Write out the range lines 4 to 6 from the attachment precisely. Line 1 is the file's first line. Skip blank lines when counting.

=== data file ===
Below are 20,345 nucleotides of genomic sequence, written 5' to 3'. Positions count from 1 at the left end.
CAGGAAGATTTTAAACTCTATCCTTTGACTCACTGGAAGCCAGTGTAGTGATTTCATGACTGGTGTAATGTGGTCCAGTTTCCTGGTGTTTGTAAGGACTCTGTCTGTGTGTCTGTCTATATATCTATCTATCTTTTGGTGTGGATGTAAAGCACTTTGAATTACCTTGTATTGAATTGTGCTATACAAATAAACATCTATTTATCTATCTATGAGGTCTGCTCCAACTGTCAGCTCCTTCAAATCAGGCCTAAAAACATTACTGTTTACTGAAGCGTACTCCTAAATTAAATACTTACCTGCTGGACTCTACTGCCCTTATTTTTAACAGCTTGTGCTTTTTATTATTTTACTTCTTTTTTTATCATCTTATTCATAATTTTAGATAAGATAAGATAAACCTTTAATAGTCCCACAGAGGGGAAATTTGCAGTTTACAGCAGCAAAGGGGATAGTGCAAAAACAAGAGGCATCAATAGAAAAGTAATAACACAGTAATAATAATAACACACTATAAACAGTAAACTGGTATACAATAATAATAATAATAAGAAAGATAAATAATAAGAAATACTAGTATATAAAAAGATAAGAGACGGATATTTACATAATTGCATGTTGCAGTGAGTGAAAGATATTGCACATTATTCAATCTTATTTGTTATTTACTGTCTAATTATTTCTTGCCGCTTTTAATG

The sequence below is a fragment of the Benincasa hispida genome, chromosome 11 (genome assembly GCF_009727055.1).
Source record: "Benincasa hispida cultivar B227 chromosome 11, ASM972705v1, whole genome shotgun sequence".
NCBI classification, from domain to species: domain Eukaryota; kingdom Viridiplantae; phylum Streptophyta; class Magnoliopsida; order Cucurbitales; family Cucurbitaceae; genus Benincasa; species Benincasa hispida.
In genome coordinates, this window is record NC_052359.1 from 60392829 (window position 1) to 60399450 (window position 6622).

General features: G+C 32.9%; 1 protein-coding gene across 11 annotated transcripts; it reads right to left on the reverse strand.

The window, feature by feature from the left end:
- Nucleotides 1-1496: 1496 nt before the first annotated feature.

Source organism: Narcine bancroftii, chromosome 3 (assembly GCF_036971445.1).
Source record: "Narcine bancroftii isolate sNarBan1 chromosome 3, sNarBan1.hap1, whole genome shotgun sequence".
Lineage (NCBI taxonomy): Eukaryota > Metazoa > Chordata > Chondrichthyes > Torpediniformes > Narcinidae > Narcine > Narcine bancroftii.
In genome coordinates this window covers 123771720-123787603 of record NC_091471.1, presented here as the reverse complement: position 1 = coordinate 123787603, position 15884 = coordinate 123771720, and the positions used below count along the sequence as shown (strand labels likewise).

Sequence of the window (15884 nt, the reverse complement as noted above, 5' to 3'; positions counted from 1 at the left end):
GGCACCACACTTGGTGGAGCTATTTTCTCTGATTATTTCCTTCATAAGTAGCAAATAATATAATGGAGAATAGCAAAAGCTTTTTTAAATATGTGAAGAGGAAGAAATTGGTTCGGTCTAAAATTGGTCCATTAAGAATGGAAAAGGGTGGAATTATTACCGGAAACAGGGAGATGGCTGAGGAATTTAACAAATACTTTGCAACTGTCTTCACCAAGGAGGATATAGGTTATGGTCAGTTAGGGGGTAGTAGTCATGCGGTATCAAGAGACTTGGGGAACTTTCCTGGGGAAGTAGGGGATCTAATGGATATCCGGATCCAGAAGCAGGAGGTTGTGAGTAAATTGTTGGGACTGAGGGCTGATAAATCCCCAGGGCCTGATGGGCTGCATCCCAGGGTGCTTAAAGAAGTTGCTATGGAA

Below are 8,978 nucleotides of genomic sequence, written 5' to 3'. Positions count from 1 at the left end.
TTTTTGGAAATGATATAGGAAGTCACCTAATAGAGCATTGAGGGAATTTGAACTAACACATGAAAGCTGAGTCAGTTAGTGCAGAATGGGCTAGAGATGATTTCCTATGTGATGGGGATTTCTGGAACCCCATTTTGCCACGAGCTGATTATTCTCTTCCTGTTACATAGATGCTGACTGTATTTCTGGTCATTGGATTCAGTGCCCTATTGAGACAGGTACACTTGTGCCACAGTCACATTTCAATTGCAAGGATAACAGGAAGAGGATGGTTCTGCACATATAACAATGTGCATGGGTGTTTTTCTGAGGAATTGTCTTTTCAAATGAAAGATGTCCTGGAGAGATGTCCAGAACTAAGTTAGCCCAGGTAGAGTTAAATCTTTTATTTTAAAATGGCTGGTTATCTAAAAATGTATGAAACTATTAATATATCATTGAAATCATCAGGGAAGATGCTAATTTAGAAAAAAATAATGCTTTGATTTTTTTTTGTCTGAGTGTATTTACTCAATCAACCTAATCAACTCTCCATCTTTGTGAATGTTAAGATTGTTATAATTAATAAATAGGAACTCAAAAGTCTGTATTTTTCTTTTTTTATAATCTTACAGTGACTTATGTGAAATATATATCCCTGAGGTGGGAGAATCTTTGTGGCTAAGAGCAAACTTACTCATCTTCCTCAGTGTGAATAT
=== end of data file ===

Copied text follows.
Source record: "Benincasa hispida cultivar B227 chromosome 11, ASM972705v1, whole genome shotgun sequence".
NCBI classification, from domain to species: domain Eukaryota; kingdom Viridiplantae; phylum Streptophyta; class Magnoliopsida; order Cucurbitales; family Cucurbitaceae; genus Benincasa; species Benincasa hispida.
In genome coordinates, this window is record NC_052359.1 from 60392829 (window position 1) to 60399450 (window position 6622).